It will be understood to those skilled in the art that the present invention is not limited to having a microfluidic printing device and an image sensor mounted on the same substrate but that these devices can be mounted on separate substrates and integrated electrically.

The invention has been described in detail with particular reference to certain preferred embodiments thereof, but it will be understood that variations and modifications can be effected within the spirit and scope of the invention.

PARTS LIST

Q2 charges

Q3 charges

Q4 charges

5 camera-printer system

10 camera

20 image sensor

30 an image processing unit

40 printer

50 microcontroller

60 light detecting elements

70 CCD shift register

80 output register

90 amplifier

100 analog-to-digital converter (A/DC)

110 image capture and printing system

120 parallel associative circuit

130 printing device

210 silicon substrate

211 top gate electrode

212 bottom gate dielectric

213 implants

214 implants

200 vertical charge transfer CCD

210 semiconductor substrate

212 gate dielectric

213 implants

214 implants

215 charge storage node (implants)

216 implant

220 top gate electrode

221 top gate electrode

222 top gate electrode

223 interconnects

225 image gathering pixel

230 transfer gate electrodes

231 interconnect

232 gate electrode

233 gate electrode

240 first fluid contact electrode

240a surface

241 interconnect

242 passivation layer

242a bottom surface

250 fluid distribution layer

260 substrate

260a top surface

270 second fluid contact electrode

271 contact electrode

280 fluid print channel

280a top opening

280b bottom opening

281 fluid supply channel

290 receiver

300 electron charge

302 path

304 electron charge

410 substrate

410a surface

410c fluid supply channels

414 charge gathering regions

415 implants

420 charge-to-voltage amplifier

425 lead

426a output voltage

426b reference voltage

428 conductor

429 electrical connection

430 colorant fluid channel OR gate electrodes

430a opening

432 first fluid electrical connection

434 second fluid contact electrode

450 colorant fluid channel

510 substrate

510a top side

510b bottom side

511 image capture device

512 image pixels

512a charge gathering region

512b charge storage regions

513 amorphous silicon

513b amorphous silicon

514a bottom electrode

515 CMOS switches

515a transparent top electrode

515b opaque top electrode

516 pixel voltage follower amplifier

517 CMOS switches

518 voltage follower amplifiers

519 CMOS switches

529 line

530 image display device

532 print pixels

590 image

592 two-dimensional pattern of charges

594 analog voltage pattern

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Non-Patent Citations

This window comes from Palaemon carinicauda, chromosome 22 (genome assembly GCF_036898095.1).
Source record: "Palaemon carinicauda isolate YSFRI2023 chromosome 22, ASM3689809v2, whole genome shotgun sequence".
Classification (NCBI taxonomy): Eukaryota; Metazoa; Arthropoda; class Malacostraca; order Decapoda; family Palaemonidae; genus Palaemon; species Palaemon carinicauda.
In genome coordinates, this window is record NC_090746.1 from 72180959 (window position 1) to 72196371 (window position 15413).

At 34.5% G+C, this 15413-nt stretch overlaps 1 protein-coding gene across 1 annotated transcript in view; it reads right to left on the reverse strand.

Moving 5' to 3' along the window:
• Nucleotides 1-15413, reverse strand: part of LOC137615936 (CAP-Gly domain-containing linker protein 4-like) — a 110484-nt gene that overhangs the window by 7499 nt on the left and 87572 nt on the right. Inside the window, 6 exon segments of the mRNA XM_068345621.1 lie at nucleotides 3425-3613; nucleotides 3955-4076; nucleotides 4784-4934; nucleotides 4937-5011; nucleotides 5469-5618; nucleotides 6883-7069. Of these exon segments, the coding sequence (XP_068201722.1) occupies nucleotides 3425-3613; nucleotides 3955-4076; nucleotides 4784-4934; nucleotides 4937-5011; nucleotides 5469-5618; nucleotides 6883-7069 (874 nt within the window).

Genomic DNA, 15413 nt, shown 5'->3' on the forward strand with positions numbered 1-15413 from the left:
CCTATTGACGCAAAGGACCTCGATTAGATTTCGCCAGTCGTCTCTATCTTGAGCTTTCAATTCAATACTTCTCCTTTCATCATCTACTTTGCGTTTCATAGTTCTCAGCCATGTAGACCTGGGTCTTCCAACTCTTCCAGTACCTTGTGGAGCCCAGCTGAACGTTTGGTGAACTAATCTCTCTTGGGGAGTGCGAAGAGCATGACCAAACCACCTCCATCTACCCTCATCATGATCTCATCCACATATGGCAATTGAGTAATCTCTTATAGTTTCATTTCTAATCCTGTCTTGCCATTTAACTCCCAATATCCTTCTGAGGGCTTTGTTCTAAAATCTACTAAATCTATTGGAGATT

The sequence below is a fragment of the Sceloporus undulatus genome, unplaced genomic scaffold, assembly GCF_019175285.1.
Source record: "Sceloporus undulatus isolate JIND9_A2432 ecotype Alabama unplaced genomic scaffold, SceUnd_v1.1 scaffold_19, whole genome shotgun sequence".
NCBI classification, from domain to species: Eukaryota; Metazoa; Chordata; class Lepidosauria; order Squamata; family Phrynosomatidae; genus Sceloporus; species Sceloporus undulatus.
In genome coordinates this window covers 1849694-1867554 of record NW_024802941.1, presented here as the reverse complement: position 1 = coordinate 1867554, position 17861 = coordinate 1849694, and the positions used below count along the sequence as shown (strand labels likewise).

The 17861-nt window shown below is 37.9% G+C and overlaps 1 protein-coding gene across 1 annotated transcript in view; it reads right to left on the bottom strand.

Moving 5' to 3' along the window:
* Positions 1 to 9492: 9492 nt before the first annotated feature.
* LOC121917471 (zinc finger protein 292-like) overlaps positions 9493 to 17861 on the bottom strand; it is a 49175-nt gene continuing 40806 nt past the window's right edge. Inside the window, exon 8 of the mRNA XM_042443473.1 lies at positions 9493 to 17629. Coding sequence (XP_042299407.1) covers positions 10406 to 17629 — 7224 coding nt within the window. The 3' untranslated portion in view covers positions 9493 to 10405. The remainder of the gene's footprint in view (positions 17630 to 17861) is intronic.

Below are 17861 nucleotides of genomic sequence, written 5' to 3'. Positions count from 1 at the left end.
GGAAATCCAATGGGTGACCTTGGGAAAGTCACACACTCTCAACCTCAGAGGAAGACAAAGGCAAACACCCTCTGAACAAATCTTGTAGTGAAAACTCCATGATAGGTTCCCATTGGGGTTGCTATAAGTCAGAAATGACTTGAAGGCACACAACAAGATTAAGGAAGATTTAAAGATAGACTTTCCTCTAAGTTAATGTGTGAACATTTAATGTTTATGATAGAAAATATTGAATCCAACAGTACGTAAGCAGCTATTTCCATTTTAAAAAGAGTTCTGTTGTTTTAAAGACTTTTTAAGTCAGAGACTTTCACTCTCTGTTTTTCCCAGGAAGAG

Reference
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US6452626 *Jul 10, 2000Sep 17, 2002Edwin L. AdairCommunication devices incorporating reduced area imaging devices
US6862036Jul 17, 2002Mar 1, 2005Edwin L. AdairCommunication devices incorporating reduced area imaging devices
US6906778 *Aug 31, 2001Jun 14, 2005Silverbrook Research Pty LtdImage recordal and generation apparatus
US6982742Aug 23, 2001Jan 3, 2006Adair Edwin LHand-held computers incorporating reduced area imaging devices
US7002621 *Aug 21, 2001Feb 21, 2006Adair Edwin LCommunication devices incorporating reduced area imaging devices
US7014307May 9, 2005Mar 21, 2006Silverbrook Research Pty LtdPrinting unit for an image recordal and generation apparatus
US7147294Dec 2, 2004Dec 12, 2006Silverbrook Research Pty LtdPCMCIA printer
US7154580 *Aug 6, 2002Dec 26, 2006Silverbrook Research Pty LtdImage recordal and generation apparatus
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US7289727 *Dec 4, 2002Oct 30, 2007Silverbrook Research Pty LtdImage processor with integrated printing
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US8432467 *Jul 24, 2009Apr 30, 2013Raytheon CompanyIntegrated detection and display imaging system and method
US20110019055 *Jul 24, 2009Jan 27, 2011Jaworski Frank BIntegrate detect and display
US20130010167 *Sep 15, 2012Jan 10, 2013Kia SilverbrookHandheld imaging device with image processor and image sensor interface provided on shared substrate
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Classifications
U.S. Classification348/374, 348/207.99, 355/32
International ClassificationB41J3/42, H04N1/00, H04N1/195, H04N1/21, B41J3/44
Cooperative ClassificationH04N1/00278, H04N1/02805, H04N1/195, B41J3/445, H04N1/2154, H04N1/2112
European ClassificationH04N1/028A, H04N1/21B3H, B41J3/44B, H04N1/21B3, H04N1/195, H04N1/00C6